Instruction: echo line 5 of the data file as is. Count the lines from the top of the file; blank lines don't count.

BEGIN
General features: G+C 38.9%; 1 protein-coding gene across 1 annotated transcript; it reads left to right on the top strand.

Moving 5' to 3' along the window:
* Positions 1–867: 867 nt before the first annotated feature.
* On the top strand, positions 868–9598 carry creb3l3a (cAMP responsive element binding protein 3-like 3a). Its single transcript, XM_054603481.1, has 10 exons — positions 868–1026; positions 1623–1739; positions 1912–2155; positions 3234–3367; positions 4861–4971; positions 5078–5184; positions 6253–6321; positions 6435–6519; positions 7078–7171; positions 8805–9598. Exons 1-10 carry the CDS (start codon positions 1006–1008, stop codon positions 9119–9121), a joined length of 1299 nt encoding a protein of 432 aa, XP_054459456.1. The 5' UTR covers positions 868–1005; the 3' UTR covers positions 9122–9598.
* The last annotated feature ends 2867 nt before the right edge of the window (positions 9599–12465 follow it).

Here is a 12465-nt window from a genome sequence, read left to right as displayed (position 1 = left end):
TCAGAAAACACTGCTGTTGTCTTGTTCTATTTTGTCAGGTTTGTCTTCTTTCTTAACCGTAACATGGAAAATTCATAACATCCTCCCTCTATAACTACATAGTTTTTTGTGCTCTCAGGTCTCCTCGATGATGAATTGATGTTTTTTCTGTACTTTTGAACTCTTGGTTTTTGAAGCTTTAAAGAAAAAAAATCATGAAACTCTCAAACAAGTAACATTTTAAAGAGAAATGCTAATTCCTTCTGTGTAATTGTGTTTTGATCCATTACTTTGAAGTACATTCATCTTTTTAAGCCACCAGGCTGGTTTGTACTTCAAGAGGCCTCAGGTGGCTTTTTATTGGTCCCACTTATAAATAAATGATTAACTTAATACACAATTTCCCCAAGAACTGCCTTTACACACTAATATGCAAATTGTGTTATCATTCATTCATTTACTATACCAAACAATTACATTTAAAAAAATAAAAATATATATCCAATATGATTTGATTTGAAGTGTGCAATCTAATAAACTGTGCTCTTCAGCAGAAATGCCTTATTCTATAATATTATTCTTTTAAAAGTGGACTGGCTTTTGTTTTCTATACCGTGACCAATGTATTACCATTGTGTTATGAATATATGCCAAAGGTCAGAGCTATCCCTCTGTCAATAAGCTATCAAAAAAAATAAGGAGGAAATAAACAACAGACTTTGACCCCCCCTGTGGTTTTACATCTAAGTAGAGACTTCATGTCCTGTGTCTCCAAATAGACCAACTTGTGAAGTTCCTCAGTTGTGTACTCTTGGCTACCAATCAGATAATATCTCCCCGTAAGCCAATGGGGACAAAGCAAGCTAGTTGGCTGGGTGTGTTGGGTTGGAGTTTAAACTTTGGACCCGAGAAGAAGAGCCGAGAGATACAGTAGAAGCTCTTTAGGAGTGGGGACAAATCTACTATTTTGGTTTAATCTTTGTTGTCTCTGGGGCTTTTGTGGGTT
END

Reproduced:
* The last annotated feature ends 2867 nt before the right edge of the window (positions 9599–12465 follow it).